Watchdog takes UMich to court over 'subjective' speech code

Nikita Vladimirov
Correspondents Editor

  • Speech First, a national First Amendment advocacy group, has filed a lawsuit against the University of Michigan over its "highly subjective" policies restricting free speech.
  • The lawsuit contends that the school's disciplinary code is unconstitutionally broad because it imposes stiffer penalties for "unwanted negative attention" that administrators deem to be motivated by "bias."
  • Speech First, a national watchdog group that fights to protect free expression, is launching a legal challenge against the University of Michigan’s speech code and bias response team.

    The nonprofit membership association filed its first lawsuit in the U.S. District Court for the Eastern District of Michigan on Tuesday, pledging “to help restore free speech and expression to America’s universities.”

    "The [Bias Response Team] and its highly subjective definitions of ‘bias’ and ‘bias incident’ pose a grave threat to free expression at the University."   

    [RELATED: New group emerges to defend free speech on campus]

    “The University of Michigan has a disciplinary code that prohibits ‘harassment’ and ‘bullying,’ and increases the penalties if such actions are motivated by ‘bias,’” the group explained in a press release. “As used, these concepts capture staggering amounts of protected speech and expression given that Michigan defines harassment as ‘unwanted negative attention perceived as intimidating, demeaning, or bothersome to an individual.’”

    “Worse still, Michigan has created a Bias Response Team [BRT] that receives complaints of ‘bias’ and ‘bias incidents’ from offended students and is tasked with investigating and punishing those who commit offenses,” Speech First added.

    The 52-page legal complaint provided to Campus Reform blasts the university for its speech policies, arguing that its bias response team and the speech code both violate the U.S. Constitution.

    “The BRT and its highly subjective definitions of ‘bias’ and ‘bias incident’ pose a grave threat to free expression at the University, and are unconstitutional under the doctrines of overbreadth, vagueness, and prior restraints,” the document reads.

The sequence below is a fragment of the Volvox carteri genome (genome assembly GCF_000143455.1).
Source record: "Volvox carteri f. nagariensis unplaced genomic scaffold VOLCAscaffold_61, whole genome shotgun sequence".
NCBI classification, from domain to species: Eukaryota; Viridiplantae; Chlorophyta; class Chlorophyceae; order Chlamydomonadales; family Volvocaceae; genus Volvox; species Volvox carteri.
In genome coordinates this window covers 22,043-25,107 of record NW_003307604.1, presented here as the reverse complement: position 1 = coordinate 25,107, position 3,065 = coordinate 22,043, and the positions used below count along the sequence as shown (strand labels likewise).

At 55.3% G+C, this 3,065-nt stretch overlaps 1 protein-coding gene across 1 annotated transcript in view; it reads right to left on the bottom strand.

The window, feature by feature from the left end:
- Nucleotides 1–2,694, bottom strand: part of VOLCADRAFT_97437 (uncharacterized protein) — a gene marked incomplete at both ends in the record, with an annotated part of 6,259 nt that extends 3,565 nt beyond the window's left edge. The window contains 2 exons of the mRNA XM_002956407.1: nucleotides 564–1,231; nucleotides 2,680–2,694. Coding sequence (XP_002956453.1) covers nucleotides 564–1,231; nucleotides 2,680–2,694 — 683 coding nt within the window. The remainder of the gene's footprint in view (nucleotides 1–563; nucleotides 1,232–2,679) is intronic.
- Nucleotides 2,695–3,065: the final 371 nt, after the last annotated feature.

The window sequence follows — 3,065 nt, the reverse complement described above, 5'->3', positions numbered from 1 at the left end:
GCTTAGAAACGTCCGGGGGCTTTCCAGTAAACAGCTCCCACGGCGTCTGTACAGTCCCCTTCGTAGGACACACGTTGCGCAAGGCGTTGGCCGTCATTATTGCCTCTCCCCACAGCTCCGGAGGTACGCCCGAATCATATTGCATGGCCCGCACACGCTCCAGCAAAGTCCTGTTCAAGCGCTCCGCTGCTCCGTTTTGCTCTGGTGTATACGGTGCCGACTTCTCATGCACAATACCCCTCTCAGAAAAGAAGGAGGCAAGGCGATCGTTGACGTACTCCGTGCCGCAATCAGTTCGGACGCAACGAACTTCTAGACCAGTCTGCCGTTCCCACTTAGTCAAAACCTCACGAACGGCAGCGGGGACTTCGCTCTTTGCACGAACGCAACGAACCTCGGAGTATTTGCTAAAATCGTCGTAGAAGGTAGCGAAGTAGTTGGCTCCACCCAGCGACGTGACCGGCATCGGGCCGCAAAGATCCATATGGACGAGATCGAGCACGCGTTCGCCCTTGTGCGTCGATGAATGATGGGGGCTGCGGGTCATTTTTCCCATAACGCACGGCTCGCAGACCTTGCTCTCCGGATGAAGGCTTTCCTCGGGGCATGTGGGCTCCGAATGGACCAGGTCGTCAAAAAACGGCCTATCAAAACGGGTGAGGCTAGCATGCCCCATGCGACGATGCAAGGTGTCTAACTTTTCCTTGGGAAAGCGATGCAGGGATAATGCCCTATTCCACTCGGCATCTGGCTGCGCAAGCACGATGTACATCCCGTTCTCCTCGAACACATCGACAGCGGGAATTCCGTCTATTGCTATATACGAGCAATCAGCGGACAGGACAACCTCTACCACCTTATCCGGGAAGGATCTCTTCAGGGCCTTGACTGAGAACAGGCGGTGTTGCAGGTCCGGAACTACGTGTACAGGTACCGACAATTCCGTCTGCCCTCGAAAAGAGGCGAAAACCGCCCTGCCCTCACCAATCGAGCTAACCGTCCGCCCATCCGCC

According to the group’s statement, Speech First members enrolled at the school “have abstained from speaking on topics including immigration, identity politics, and abortion because they fear their speech will be anonymously reported as offensive, biased, and/or hateful to university authorities through the bias response system.”

    [RELATED: Vocal group reported to PC police for mariachi-themed flyer]

    Nicole Neily, president and founder of Speech First, criticized the notion of bias response teams, arguing that they have “no place on college campuses” and are “fundamentally un-American.”

    “We have an epidemic on our hands in the higher education system—universities are establishing rules and protocols that create a dangerous environment in which free speech protections under the First Amendment no longer exist,” she warned. 

    The University of Michigan did not immediately respond to Campus Reform’s request for comment. 

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    Nikita Vladimirov

    Nikita Vladimirov

    Correspondents Editor
    Nikita Vladimirov is a Correspondents Editor for Campus Reform. Prior to joining Campus Reform, he wrote for The Hill, where he extensively covered the latest political developments in U.S. and around the world. A 2016 national finalist for the Society of Professional Journalists' "Mark of Excellence Award," Nikita now resides in Washington D.C. and contributes to the Washington Examiner. His work has appeared on the front pages of The Drudge Report and The Hill, and has been featured by leading media organizations including Fox News, MSN, Real Clear Defense and many others.
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